Mind your languages

by Hamish Keith / 11 April, 2013
Cultural diversity is something to embrace
In New Zealand, according to the Royal Society of New Zealand, at least 160 languages are spoken. That august body thinks paying no attention to this is a lost opportunity. Each language represents an ethnicity and a culture. As a result, Auckland is one of the most culturally diverse cities on the planet. That should be a plus for a city intending to cash in on that ubiquitous urban buzzword, vibrancy.

Auckland Lantern Festival: part of the city’s vibrancy. Photo/Natalie Slade/NZ Herald


Grey Power, on the other hand, thinks more than two ethnicities is one confusion too far. It would like to see a limit to what some members see as an unfettered flood of jibber-jabber – a language test at border controls at Albany and the Bombay Hills. This is an ancient tale.

I have never seen the point of the Tower of Babel story. According to Genesis, survivors of the Great Flood all washed up in the land of Shinar. They all spoke the same language. They had a quick get-together and decided to build a fabulous new city with a great big tower – a convention centre was planned for later. They made their bricks and got to work. God spotted them at it and was not pleased. Like some celestial Earthquake Minister, He descended from above and confounded their plan. They were chased away from Babel and obliged to speak different languages. By this simple intervention – by chance or design – the Almighty set in train countless millennia of war, ethnic cleansing, diaspora, holocaust, massacre and every other kind of lethal mischief a confounded humanity could devise. If there was any reason to this, it escapes me.

Rational or not, we are stuck with this heavenly mess. The Royal Society thinks we should make the most of it and adopt a national strategy for language. Grey Power, along with many monolingual citizens who are neither grey nor powerful but almost certainly white, think sticking their fingers in their ears and chanting “Happy Place, Happy Place” might make it all go away.
Of the two, the Royal Society’s argument is the most compelling. We live in a post-Babel society. It is not a reality such artificial constructs as biculturalism can do much to accommodate. If there were ever any truth in that idea, it is not one that does anything to value the bits in-between – the true drivers of an evolving, vigorous multicultural society.

The Royal Society is right to define a national drive towards bilingualism as an essential first step. But along with that we need to pick away at the ingrained myth that the national culture is some temple of unchanging identity and untouchable sacred cows. New Zealand is a land of travellers. We all came from somewhere else or value ancestors who did. We have become the accumulation of all the diverse stuff those travellers brought with them and bring with them still.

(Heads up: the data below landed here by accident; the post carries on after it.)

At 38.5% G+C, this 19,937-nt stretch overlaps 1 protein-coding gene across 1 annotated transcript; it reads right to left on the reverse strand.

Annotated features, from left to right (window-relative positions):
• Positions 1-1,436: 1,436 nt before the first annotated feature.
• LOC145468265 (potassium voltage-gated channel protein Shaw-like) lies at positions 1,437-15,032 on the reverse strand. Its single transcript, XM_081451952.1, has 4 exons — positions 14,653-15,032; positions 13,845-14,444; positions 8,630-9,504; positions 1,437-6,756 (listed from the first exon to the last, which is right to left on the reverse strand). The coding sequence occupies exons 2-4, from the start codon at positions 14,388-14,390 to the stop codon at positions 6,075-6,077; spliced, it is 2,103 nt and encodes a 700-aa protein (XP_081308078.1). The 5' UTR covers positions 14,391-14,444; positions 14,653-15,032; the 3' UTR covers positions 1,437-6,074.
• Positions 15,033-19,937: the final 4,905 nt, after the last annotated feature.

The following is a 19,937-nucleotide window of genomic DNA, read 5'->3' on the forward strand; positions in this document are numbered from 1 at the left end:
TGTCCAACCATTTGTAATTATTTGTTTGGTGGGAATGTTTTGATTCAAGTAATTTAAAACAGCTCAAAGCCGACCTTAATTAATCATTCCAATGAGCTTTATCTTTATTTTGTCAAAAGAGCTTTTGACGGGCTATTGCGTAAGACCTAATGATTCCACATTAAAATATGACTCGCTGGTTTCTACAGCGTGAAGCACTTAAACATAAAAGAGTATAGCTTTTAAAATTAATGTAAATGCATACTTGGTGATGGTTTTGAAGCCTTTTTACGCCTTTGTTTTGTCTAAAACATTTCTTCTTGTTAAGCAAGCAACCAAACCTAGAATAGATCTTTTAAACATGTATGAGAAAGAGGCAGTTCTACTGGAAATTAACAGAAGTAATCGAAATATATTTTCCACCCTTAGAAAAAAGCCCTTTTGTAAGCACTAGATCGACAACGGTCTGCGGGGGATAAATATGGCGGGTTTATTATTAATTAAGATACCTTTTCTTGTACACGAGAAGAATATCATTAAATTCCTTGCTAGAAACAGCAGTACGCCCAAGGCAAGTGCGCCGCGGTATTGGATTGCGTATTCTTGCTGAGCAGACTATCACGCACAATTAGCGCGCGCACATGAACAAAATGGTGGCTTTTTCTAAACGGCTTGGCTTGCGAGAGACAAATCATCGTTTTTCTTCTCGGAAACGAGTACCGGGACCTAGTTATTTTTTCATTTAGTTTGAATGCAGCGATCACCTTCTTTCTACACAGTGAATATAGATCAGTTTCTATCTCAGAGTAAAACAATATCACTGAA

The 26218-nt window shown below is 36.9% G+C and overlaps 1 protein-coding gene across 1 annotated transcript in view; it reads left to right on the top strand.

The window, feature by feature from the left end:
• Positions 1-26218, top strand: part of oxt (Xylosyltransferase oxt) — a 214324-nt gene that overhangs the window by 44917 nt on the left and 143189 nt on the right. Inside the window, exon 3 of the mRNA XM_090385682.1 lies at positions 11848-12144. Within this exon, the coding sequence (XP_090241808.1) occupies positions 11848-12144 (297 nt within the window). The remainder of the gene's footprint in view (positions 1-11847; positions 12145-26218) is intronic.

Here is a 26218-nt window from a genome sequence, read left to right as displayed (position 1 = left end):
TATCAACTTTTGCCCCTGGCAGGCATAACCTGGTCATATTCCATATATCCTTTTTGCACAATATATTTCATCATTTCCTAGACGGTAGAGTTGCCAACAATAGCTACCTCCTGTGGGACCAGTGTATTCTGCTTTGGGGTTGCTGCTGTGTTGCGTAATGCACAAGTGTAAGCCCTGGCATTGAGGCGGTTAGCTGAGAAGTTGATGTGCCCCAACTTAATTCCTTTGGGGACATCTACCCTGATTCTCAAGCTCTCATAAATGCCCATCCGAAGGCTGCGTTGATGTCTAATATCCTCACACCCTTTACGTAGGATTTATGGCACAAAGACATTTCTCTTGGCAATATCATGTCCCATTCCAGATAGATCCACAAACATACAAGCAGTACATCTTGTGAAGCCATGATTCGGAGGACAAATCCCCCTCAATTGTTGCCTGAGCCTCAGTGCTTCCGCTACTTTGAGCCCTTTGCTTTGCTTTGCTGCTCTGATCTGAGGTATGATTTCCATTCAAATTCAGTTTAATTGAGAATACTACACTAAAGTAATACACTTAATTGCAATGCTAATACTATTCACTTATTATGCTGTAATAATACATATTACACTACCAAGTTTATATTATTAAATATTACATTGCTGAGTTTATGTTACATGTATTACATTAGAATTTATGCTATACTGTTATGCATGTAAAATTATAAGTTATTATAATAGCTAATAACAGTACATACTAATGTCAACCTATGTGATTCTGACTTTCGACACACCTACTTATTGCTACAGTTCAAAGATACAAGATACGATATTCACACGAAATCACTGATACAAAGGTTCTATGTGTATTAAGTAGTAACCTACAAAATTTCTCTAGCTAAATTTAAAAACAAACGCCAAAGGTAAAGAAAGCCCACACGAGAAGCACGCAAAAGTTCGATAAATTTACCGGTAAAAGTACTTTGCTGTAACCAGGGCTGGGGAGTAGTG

MostReadArticlesCollectionWidget - Most Read - Used in articles
AdvertModule - Advert - M-Rec / Halfpage

Latest

The power of an electric cargo bike in Auckland
71804 2017-04-29 00:00:00Z Urbanism

The power of an electric cargo bike in Auckland

by Paperboy

"It’s a way back to the freedom of youth, when kicking around on a bike with friends was one of life’s great joys."

Read more
Politicians aren’t talking to us this election year, but to Winston Peters
71902 2017-04-28 14:08:09Z Politics

Politicians aren’t talking to us this election yea…

by Jane Clifton

We don't want any David Cunliffe cod-bogan attempts to get down with the peeps, but MPs seem to be going way too far in the other direction this year.

Read more
9th Floor: Jenny Shipley on how 'middle class welfare' is morally bankrupt
71856 2017-04-28 09:53:00Z Politics

9th Floor: Jenny Shipley on how 'middle class welf…

by Guyon Espiner

Dame Jenny Shipley on being the first woman Prime Minister, plus coups and coalitions, welfare reform and Winston Peters.

Read more
Win a double pass to exclusive screening of McLaren
71854 2017-04-28 09:39:24Z Win

Win a double pass to exclusive screening of McLare…

by The Listener

McLaren is the definitive tale of New Zealander Bruce McLaren, who created a motor racing empire from his shed.

Read more
Win a double pass to Doc Edge Festival
71847 2017-04-28 09:30:01Z Win

Win a double pass to Doc Edge Festival

by The Listener

Doc Edge Festival is one of Australasia’s premier international documentary film festivals.

Read more
First look: Poké Poké
Health Minister dismisses chocolate fundraiser ban
71842 2017-04-28 09:07:08Z Nutrition

Health Minister dismisses chocolate fundraiser ban…

by RNZ

Should schools be selling chocolate to raise funds? The Health Minister says it's ok, but nutrition experts disagree.

Read more
Film review: Denial
71718 2017-04-28 00:00:00Z Movies

Film review: Denial

by Peter Calder

The dramatisation of a Holocaust denier’s libel suit is both engrossing and moving.

Read more